iPhone, Thou Art Dead To Me

Apple has released the perfect iPhone … i.e. an iPhone that isn’t saddled with an AT&T plan and, um, doesn’t make phone calls (…yet). At last, a browser perfect for reading books on the toilet.

They’ve also added custom ringtones on steroids to the iPhone (you still can’t just grab some arbitrary piece of audio and make it your ringtone because, um, well because) and you can spend money at the iTunes store anywhere you get cell reception and have your iPhone, instead of merely anywhere you have internet access.

And it’s about the same price as a similar gadget from Nokia that doesn’t do most of the stuff it does, looks a whole lot clumsier, isn’t touch-based, and appears to have lower battery life. But it does support some version of Flash. Obviously, the new iPod Touch is grossly overpriced…

Strange Omissions

Rumor has it that, at least initially, the iPhone will lack Flash support — argh! (Even the Wii has Flash support.) Yes, that is disappointing, but it doesn’t explain why Apple’s email announcement to people, like me, who signed up for news on the iPhone’s release doesn’t mention web browsing.


But the really sad omission is…

It really looks like the iPhone SDK non-announcement is a little hasty. Yes, you can develop perfectly good 3rd party apps for the iPhone using a web server, but no, Apple hasn’t added some perfectly obvious bells and whistles to make this seamless:

  1. There appears to be no way, out of the box, to “bookmark” or “force cache” a page and make it launch directly from the main menu.
  2. The Safari UI doesn’t appear to be hideable (yes, the address bar auto-hides after a period of non-use, but it needs to be possible to hit all trace of the browser from JavaScript or something).

Technically, these are minor omissions and easily fixed, but boy would they have made great demos (versus the glorified phone book app that was shown).

Build a simple game using DHTML. Make it 480×320. Go there with your browser. Click a button to “appify” it. Boom. Third party game app. (And then demonstrate how it automatically updates the cached version when appropriate.)

Go to Google documents and “appify” it. Boom. You have a real word processor on your iPhone.

These are low hanging fruit, and it’s rather lame that Apple didn’t have at least one moderately cool demo to show.

The Rest is Mere Usability

I’ve just been reading this post about how some hacker has written a UNIX shell script that basically does what Time Machine does without the fancy UI. Of course, all Time Machine really does is make backups on a schedule … right? So anything else it does is just Apple smoke and mirrors — this stupid UI stuff that they do that confuses journalists and dumb rich people into buying their overpriced computers. Damn it, if folks just realized Photoshop simply performs arithmetic on 2D arrays of integers Adobe’s stock would tank and elite command line scripters who only use vi would be paid better.

This kind of idiocy characterizes most of the “iPhone is a piece of junk” and “AppleTV is a failure” stories around at the moment. It’s not like anyone much seems to believe these stories (go look at Apple’s stock price) but they annoy me nonetheless. A lot of the response has been somewhat off point (iPhone’s value isn’t in its functionality, it’s in its usability; AppleTV is a software device, if it doesn’t do the thing you think it needs to right now: (a) don’t buy it, (b) wait).

It’s amazing how many programmers, in particular, seem to be incapable of getting it through their thick skulls that usability is actually most of what good software does. (Heck, when you consider usability to other programmers, it’s often most of what bad software does. How often does your code contain more “functional” code than “interface” (to people or programmers)? Probably never.

Aside: I was talking to a colleague — a software engineer, and a very bright guy — who was bemoaning the loss of American programming jobs to places like India. I suggested to him that today, software is like everything else: a bunch of design wrapped around boring components, like screws and bits of wire, that are most efficiently made in factories none of us would care to work in. The value-added part of software requires tight integration of developers and designers and business people.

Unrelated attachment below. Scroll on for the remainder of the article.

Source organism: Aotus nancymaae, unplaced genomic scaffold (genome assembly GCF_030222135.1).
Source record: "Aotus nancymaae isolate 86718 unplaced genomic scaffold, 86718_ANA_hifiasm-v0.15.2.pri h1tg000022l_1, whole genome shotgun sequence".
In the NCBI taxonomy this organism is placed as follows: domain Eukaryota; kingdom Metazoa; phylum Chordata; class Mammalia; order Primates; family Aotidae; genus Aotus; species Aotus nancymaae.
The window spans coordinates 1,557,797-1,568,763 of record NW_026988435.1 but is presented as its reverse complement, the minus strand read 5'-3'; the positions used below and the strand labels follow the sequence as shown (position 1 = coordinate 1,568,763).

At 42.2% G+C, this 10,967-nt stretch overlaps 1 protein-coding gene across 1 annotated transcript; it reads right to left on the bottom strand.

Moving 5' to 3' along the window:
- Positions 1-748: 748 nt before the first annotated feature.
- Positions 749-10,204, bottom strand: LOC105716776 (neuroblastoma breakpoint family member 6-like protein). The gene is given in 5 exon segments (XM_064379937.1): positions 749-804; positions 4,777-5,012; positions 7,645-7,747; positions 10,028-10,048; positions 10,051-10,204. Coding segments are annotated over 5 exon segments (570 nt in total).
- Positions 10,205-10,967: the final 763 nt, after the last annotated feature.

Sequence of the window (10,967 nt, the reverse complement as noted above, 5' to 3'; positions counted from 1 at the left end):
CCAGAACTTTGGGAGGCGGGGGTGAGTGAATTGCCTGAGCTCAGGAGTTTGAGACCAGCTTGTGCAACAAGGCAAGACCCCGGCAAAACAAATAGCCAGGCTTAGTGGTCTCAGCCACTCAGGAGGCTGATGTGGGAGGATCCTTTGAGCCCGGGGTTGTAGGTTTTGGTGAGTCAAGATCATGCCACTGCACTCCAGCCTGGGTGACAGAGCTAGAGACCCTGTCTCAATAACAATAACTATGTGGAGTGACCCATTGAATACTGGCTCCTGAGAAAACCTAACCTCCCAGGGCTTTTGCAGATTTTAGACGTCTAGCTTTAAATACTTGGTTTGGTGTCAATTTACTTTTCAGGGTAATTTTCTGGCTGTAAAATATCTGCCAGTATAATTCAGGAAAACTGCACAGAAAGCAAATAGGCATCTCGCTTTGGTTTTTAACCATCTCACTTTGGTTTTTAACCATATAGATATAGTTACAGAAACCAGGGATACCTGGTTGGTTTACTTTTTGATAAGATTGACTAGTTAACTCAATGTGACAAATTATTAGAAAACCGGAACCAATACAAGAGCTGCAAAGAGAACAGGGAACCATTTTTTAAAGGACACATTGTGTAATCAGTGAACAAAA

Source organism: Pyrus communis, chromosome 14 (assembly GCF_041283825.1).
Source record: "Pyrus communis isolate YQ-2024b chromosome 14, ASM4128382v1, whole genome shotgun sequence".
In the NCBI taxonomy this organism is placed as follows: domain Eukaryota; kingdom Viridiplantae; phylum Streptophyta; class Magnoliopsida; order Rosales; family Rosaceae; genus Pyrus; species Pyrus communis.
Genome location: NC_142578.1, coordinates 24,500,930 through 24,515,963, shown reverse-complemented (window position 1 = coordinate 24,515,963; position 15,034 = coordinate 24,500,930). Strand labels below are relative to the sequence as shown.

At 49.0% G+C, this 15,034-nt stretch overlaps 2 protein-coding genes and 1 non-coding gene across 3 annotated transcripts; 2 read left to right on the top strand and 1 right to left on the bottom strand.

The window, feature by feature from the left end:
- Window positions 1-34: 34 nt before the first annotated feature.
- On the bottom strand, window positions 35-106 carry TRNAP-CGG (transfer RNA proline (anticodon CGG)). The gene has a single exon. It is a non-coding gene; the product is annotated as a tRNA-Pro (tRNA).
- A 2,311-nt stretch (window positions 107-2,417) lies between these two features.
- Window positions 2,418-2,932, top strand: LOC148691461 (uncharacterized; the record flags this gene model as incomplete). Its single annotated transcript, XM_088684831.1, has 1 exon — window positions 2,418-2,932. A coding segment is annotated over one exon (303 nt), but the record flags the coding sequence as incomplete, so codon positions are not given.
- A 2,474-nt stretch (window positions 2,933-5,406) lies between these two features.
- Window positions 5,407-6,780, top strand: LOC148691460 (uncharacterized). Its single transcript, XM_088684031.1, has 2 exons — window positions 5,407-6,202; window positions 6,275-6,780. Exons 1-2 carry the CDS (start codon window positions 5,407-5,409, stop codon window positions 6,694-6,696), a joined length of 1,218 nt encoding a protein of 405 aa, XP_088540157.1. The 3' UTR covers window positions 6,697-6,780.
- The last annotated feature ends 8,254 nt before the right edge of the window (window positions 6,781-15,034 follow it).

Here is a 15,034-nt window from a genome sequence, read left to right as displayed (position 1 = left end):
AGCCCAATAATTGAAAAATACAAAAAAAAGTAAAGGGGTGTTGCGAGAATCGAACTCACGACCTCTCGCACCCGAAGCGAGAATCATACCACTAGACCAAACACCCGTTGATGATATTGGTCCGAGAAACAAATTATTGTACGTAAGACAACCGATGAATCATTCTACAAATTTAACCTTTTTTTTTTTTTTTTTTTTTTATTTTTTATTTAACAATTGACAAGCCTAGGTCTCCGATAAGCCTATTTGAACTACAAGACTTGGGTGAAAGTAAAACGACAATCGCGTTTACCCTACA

You don’t farm out the design of the next Porsche to guys in a foreign country who don’t speak your language (and don’t drive on your roads) even though 90% of its components may come from there. The same applies to Photoshop. If software can be specced well enough that it can be outsourced, well it’s either not very interesting software (in which case, why do you want to write it?) or very, very interesting software (in which case, it’s only going to get written by the few people who are able to write it, regardless of where they live).

When Apple added a new (and excellent) handwriting recognition system to the Newton (following the launch debacle), they got it from Russia. Not because Russian coders are cheap (although they probably are), but because handwriting recognition was hard and those guys had nailed it.

The difference between what Time Machine does and (say) what you can do with a cron script or by dragging icons around in Finder is in (a) what it doesn’t require the user to do and (b) what it allows the user to do.

It doesn’t require the user to carefully specify what gets backed up and when. Designate where you want your backups kept and everything gets backed up. Done. Complicated decisions made which you’re going to regret later: none. Keystrokes required: zero. Cron configuration required: none. Decisions required: none. Knowledge of Dumb UNIX Tricks required: none.

It allows you to, in the folder you’re working in, roll back changes interactively and in context. Oh — that must be when I accidentally deleted that file! Yes, that’s basically the same thing as grepping your directory tree against various rotating backups and trying to figure out WTF you’re looking at. The difference is merely a flashy UI.

The difference between Photoshop and a program that does arithmetic on 2D arrays of ints is a flashy UI. The difference between Time Machine and “cp” is a flashy UI. I’d like a flashy UI please. Thanks.

I won’t even get into the functionality that Time Machine has and some random shell script doesn’t have (e.g. ability to seamlessly ignore intermediate files that cache results, such as Final Cut Pro’s render files or unlinked object files created by compilers) which allow it to avoid creating backups of things you will never need to restore from backup, and yet which probably occupy far more space (and change far more often) than the stuff you do need to backup, because that would just make these folks seem stupid and clueless.